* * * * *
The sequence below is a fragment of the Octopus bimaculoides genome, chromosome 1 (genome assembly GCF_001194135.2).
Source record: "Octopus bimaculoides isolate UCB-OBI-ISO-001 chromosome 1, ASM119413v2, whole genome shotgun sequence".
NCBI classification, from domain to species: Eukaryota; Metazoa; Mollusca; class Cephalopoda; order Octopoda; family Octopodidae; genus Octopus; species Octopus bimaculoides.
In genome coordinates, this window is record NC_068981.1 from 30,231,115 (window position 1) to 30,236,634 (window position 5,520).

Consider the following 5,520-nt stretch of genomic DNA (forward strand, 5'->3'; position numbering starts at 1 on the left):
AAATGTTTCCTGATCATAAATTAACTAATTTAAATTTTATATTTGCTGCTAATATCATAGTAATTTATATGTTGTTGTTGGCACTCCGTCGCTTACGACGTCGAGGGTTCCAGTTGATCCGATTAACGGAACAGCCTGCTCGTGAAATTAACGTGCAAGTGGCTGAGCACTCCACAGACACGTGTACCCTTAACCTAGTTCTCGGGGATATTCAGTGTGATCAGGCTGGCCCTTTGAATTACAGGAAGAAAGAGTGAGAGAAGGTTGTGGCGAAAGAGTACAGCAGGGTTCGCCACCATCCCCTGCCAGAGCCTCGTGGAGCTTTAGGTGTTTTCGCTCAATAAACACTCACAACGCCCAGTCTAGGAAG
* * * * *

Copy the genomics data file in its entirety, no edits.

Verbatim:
The sequence below is a fragment of the Octopus bimaculoides genome, chromosome 1 (genome assembly GCF_001194135.2).
Source record: "Octopus bimaculoides isolate UCB-OBI-ISO-001 chromosome 1, ASM119413v2, whole genome shotgun sequence".
NCBI classification, from domain to species: Eukaryota; Metazoa; Mollusca; class Cephalopoda; order Octopoda; family Octopodidae; genus Octopus; species Octopus bimaculoides.
In genome coordinates, this window is record NC_068981.1 from 30,231,115 (window position 1) to 30,236,634 (window position 5,520).

Consider the following 5,520-nt stretch of genomic DNA (forward strand, 5'->3'; position numbering starts at 1 on the left):
AAATGTTTCCTGATCATAAATTAACTAATTTAAATTTTATATTTGCTGCTAATATCATAGTAATTTATATGTTGTTGTTGGCACTCCGTCGCTTACGACGTCGAGGGTTCCAGTTGATCCGATTAACGGAACAGCCTGCTCGTGAAATTAACGTGCAAGTGGCTGAGCACTCCACAGACACGTGTACCCTTAACCTAGTTCTCGGGGATATTCAGTGTGATCAGGCTGGCCCTTTGAATTACAGGAAGAAAGAGTGAGAGAAGGTTGTGGCGAAAGAGTACAGCAGGGTTCGCCACCATCCCCTGCCAGAGCCTCGTGGAGCTTTAGGTGTTTTCGCTCAATAAACACTCACAACGCCCAGTCTAGGAAG